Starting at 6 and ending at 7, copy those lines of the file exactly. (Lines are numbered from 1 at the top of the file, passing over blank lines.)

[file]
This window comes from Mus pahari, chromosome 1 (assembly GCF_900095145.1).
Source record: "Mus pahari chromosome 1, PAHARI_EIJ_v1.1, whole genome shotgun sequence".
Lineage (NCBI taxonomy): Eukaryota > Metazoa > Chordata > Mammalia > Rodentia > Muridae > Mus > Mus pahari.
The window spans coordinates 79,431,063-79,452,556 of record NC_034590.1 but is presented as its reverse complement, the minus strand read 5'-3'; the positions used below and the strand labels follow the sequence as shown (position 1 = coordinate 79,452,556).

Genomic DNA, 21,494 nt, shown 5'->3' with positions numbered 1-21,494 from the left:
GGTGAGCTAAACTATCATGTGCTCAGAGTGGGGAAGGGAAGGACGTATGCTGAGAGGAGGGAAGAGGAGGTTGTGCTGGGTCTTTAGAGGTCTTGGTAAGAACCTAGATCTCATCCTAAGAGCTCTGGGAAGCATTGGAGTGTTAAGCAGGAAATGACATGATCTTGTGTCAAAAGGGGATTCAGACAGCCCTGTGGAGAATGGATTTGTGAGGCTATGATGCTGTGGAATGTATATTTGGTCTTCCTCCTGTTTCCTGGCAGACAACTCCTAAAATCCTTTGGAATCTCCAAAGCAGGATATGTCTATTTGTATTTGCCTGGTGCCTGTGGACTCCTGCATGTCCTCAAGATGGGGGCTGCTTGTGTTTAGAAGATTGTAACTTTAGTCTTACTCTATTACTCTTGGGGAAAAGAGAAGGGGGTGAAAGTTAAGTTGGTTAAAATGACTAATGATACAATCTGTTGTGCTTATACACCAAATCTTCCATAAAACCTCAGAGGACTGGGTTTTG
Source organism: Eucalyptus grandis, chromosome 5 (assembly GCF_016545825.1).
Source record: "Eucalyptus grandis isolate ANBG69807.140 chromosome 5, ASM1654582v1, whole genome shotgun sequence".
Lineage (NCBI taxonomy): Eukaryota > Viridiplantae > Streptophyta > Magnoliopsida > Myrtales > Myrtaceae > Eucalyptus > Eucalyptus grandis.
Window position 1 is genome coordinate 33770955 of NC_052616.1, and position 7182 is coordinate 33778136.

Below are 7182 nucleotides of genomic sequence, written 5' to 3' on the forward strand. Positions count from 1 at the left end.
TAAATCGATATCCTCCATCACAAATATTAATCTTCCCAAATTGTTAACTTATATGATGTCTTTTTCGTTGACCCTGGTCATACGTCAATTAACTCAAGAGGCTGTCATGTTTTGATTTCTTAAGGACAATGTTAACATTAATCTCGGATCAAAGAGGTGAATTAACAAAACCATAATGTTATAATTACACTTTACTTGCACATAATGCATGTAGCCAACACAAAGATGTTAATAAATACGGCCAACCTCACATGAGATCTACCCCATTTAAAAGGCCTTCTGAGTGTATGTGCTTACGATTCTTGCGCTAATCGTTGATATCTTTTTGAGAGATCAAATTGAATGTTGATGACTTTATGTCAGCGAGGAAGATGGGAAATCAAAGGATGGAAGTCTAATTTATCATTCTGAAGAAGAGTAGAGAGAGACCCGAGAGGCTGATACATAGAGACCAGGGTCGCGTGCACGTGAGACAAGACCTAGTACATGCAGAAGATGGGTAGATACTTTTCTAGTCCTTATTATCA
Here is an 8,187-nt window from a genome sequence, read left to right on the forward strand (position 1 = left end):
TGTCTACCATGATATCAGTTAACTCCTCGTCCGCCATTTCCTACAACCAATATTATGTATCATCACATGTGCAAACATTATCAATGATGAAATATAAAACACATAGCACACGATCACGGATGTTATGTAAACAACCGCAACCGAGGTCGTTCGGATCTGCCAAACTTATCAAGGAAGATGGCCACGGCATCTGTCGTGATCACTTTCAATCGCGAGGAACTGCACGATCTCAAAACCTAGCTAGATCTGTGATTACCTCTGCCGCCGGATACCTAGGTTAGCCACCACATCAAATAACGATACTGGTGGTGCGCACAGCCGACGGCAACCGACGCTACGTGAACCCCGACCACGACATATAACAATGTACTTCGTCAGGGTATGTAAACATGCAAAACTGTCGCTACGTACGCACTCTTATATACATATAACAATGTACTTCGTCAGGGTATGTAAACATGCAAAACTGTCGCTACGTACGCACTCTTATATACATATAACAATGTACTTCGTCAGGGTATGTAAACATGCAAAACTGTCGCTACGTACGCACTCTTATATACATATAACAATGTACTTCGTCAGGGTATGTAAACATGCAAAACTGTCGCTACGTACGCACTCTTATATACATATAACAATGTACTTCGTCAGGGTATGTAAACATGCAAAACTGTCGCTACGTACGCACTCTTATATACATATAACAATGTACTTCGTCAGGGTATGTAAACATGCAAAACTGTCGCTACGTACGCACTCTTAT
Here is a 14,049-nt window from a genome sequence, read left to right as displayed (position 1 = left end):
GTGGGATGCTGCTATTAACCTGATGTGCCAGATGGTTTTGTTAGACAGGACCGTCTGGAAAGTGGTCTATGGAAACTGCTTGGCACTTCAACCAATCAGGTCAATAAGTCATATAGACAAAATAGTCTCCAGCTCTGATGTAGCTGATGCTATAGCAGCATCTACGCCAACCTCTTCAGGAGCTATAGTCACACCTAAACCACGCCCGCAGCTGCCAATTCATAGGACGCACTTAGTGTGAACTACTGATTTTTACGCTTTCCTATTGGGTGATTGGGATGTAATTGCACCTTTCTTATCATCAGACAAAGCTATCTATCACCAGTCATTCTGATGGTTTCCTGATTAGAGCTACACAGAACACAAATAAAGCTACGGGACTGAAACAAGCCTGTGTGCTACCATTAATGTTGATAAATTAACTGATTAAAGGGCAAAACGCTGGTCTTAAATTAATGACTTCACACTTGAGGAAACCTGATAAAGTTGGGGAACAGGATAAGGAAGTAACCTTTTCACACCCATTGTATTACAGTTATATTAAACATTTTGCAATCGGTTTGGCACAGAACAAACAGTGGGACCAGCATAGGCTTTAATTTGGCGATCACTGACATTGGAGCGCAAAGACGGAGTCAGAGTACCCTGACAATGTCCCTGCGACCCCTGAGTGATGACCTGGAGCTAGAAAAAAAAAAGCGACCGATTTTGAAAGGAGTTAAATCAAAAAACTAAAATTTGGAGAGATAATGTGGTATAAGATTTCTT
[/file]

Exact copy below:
GGTGAGCTAAACTATCATGTGCTCAGAGTGGGGAAGGGAAGGACGTATGCTGAGAGGAGGGAAGAGGAGGTTGTGCTGGGTCTTTAGAGGTCTTGGTAAGAACCTAGATCTCATCCTAAGAGCTCTGGGAAGCATTGGAGTGTTAAGCAGGAAATGACATGATCTTGTGTCAAAAGGGGATTCAGACAGCCCTGTGGAGAATGGATTTGTGAGGCTATGATGCTGTGGAATGTATATTTGGTCTTCCTCCTGTTTCCTGGCAGACAACTCCTAAAATCCTTTGGAATCTCCAAAGCAGGATATGTCTATTTGTATTTGCCTGGTGCCTGTGGACTCCTGCATGTCCTCAAGATGGGGGCTGCTTGTGTTTAGAAGATTGTAACTTTAGTCTTACTCTATTACTCTTGGGGAAAAGAGAAGGGGGTGAAAGTTAAGTTGGTTAAAATGACTAATGATACAATCTGTTGTGCTTATACACCAAATCTTCCATAAAACCTCAGAGGACTGGGTTTTG
Source organism: Eucalyptus grandis, chromosome 5 (assembly GCF_016545825.1).